My least favorite part of a salad is the vegetables, and in particular, the leafy greens. If I could just make a salad out of fried nuts, seeds, marinated fried tofu, feta, and smoked fish that counted the same as a big pile of kale, I’d never eat greens again. My sister in law Claire has somehow convinced her brain that bitter greens are delicious, so she and Max don’t just eat bitter greens, they make bitter extracts — on purpose — and take them by the shot. I am more of a shots of bourbon kind of person, but I admire their ability to make their palates appreciate things that taste awful and are very healthy. I do try and include mild bitters in my salads, like mizuna or dandelion greens, because they are so staggeringly nutritious. The only way to make them palatable raw is to mince as finely as possible.  

Kale. Fine.

Lettuces, and greens like spinach and chard and kale, serve a vital purpose in salads, crunch-wise. I may not love the flavor but the crisp texture of lettuce is an important foil to the richness of the non-green ingredients. Dark leafy greens add color and that minerally green taste that lets you know It’s Good For You. For the real lettuce hater, there are a bunch of leafless salads from Eastern Europe, which are more like Bowls Of Mayonnaise with Veggie Cube Garnish. I don’t like eating my mayo with a spoon (they call it “Salad Cream” — I am deadly serious). However, their principle of finely chopped non-leafy vegetables is a good one. I like maybe 20% chopped leafy greens, 15% lettuces, and 65% Other.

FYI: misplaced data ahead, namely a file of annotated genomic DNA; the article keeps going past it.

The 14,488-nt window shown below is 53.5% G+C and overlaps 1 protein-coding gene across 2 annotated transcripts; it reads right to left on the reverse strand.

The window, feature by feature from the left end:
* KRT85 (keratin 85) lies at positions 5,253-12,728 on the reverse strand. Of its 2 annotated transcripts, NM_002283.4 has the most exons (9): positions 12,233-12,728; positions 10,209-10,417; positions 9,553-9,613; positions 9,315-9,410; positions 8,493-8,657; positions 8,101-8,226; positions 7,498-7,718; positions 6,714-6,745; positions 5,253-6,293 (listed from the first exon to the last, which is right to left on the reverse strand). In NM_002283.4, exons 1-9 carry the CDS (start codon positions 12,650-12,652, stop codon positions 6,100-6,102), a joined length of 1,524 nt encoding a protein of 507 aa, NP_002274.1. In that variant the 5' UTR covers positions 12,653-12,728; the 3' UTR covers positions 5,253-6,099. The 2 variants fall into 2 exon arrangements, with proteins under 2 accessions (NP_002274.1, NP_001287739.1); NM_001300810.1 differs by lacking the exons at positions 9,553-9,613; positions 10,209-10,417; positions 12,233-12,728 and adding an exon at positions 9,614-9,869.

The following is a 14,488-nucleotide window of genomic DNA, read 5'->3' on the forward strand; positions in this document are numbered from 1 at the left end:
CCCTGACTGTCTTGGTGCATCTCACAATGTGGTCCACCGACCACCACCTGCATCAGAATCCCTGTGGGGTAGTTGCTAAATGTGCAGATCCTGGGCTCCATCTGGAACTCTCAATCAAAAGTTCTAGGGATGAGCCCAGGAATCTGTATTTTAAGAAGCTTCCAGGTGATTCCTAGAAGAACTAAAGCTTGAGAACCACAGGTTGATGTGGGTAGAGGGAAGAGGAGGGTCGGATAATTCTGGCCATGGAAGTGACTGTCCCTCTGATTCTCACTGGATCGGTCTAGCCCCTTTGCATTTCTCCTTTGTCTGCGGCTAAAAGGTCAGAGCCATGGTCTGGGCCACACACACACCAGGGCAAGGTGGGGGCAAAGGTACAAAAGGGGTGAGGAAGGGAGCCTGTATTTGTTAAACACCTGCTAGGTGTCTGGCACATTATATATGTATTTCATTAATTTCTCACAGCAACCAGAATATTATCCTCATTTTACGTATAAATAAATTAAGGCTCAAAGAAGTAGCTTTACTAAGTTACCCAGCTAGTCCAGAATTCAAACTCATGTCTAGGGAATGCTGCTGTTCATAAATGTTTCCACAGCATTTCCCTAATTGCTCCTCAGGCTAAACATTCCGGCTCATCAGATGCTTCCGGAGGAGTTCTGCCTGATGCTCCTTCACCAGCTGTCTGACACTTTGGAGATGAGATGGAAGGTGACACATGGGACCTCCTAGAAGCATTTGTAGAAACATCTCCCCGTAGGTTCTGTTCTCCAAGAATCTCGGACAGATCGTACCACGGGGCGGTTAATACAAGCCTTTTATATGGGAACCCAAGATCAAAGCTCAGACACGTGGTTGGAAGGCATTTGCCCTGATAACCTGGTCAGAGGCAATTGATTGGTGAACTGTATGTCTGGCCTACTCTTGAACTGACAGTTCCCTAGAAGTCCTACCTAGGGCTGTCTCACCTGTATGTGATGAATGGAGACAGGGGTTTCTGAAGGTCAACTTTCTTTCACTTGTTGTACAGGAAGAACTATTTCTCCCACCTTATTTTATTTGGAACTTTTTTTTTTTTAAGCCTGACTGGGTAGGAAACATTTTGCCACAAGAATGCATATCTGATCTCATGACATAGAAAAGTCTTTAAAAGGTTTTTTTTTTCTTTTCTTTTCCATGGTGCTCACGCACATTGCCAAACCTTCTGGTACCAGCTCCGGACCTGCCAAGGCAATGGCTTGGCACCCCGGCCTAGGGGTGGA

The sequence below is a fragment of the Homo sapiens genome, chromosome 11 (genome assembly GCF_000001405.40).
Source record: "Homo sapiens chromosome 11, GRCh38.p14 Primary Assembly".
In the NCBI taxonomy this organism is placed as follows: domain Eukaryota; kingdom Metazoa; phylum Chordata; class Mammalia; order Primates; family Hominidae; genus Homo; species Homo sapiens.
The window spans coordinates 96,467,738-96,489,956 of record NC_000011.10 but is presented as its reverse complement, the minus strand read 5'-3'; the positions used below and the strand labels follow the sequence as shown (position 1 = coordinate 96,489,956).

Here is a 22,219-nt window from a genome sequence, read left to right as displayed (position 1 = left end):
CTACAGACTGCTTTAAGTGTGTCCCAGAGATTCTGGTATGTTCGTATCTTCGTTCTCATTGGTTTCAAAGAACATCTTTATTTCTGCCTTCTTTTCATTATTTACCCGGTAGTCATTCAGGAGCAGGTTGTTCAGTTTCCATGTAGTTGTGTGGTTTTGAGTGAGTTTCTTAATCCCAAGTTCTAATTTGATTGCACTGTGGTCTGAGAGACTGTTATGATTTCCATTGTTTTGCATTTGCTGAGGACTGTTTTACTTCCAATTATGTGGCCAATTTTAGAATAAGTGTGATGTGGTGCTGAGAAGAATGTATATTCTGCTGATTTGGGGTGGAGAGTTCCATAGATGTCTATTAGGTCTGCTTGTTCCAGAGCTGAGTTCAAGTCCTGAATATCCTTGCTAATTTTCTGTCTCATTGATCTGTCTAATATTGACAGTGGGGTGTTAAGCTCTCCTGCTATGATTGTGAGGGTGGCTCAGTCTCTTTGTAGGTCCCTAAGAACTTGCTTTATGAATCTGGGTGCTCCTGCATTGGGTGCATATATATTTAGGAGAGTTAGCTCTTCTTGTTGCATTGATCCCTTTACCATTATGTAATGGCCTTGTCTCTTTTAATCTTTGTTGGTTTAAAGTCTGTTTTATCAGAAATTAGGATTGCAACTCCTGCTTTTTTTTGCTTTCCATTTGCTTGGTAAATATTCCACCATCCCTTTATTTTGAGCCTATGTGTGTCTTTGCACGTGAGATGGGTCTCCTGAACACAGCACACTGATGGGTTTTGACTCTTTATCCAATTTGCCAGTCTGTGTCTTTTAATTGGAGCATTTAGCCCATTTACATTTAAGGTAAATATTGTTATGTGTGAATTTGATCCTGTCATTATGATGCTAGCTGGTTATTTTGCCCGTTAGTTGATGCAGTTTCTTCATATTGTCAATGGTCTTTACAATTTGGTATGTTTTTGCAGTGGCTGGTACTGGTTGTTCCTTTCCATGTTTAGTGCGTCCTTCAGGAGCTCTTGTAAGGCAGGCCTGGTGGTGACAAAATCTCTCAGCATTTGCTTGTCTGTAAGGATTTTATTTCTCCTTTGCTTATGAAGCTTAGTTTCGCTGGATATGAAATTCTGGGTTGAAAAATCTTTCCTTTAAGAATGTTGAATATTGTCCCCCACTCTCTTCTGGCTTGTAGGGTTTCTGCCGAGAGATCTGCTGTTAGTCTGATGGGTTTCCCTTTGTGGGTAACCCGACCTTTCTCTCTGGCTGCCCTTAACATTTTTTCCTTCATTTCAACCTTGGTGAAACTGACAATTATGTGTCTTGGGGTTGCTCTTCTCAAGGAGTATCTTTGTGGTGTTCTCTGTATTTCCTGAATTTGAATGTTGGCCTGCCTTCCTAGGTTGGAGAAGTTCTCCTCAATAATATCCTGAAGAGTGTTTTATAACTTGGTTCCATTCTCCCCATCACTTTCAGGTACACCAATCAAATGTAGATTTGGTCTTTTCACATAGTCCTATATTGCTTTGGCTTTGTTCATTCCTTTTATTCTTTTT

A note about kale. If you’re going to put raw kale in your salad, which is easy to grow and available in non-chip form, it’s important to give it a good oily rub-down beforehand, so it has time to sit and get chewable. Take 3 or 4 leaves of kale, and de-stem. Sprinkle leaves with salt, oil, and acid — lemon juice or vinegar — and massage your leaves like Rocky Balboa after a big fight. 

Let the leaves sit quietly post rub-down, for at least 10 minutes, and up to 30. Then, rip or mince into smallish bits. Chard and spinach don’t need so much attention, but they do need to be chopped and de-stemmed.

Another underused leafy green is parsley. I love parsley as a major salad ingredient, but it needs the same tenderizing routine as kale. Salt oil lemon juice, rub, rest, finely chop. I use more parsley than lettuce myself because it tastes better. As for onions in salad, I am not a huge raw allium person, although I often include fried garlic, but this time of year chives are a beautiful way of getting a hint of onion flavor, as well as gorgeous purple flowers.

A perfect summer way to tart up your plain jane salad is flowers. I stick to orange nasturtiums and purple chive blossom, because that is what I have, but real plant nerds can tell you which of the flowers in your area are edible. Nothing makes a salad look more summery and awesome than beautiful summer and fall flowers!

Next time: Dealing with your non-leafy vegetables.

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